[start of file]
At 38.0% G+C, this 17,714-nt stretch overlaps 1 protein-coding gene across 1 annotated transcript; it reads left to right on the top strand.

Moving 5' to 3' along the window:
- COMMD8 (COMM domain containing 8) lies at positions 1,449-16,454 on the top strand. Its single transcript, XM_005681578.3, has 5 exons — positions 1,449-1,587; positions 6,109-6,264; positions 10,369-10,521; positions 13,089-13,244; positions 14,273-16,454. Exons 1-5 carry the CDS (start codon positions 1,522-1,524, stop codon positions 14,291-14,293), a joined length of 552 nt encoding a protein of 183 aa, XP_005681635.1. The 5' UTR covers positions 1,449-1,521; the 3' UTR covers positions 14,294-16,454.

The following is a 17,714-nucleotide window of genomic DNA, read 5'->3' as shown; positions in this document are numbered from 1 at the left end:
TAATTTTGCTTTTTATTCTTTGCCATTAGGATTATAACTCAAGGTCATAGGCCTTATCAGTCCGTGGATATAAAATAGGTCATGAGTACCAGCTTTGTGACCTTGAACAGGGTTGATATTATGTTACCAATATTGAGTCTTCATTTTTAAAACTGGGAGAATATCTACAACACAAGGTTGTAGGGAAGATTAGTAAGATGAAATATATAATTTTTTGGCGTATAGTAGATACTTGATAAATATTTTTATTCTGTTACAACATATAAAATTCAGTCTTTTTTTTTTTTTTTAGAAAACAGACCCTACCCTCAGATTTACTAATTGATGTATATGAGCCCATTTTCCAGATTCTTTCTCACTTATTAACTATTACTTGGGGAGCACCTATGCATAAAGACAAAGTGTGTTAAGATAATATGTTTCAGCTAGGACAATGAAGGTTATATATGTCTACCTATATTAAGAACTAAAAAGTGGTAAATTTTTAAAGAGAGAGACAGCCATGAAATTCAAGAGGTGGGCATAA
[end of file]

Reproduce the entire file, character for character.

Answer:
At 38.0% G+C, this 17,714-nt stretch overlaps 1 protein-coding gene across 1 annotated transcript; it reads left to right on the top strand.

Moving 5' to 3' along the window:
- COMMD8 (COMM domain containing 8) lies at positions 1,449-16,454 on the top strand. Its single transcript, XM_005681578.3, has 5 exons — positions 1,449-1,587; positions 6,109-6,264; positions 10,369-10,521; positions 13,089-13,244; positions 14,273-16,454. Exons 1-5 carry the CDS (start codon positions 1,522-1,524, stop codon positions 14,291-14,293), a joined length of 552 nt encoding a protein of 183 aa, XP_005681635.1. The 5' UTR covers positions 1,449-1,521; the 3' UTR covers positions 14,294-16,454.

The following is a 17,714-nucleotide window of genomic DNA, read 5'->3' as shown; positions in this document are numbered from 1 at the left end:
TAATTTTGCTTTTTATTCTTTGCCATTAGGATTATAACTCAAGGTCATAGGCCTTATCAGTCCGTGGATATAAAATAGGTCATGAGTACCAGCTTTGTGACCTTGAACAGGGTTGATATTATGTTACCAATATTGAGTCTTCATTTTTAAAACTGGGAGAATATCTACAACACAAGGTTGTAGGGAAGATTAGTAAGATGAAATATATAATTTTTTGGCGTATAGTAGATACTTGATAAATATTTTTATTCTGTTACAACATATAAAATTCAGTCTTTTTTTTTTTTTTTAGAAAACAGACCCTACCCTCAGATTTACTAATTGATGTATATGAGCCCATTTTCCAGATTCTTTCTCACTTATTAACTATTACTTGGGGAGCACCTATGCATAAAGACAAAGTGTGTTAAGATAATATGTTTCAGCTAGGACAATGAAGGTTATATATGTCTACCTATATTAAGAACTAAAAAGTGGTAAATTTTTAAAGAGAGAGACAGCCATGAAATTCAAGAGGTGGGCATAA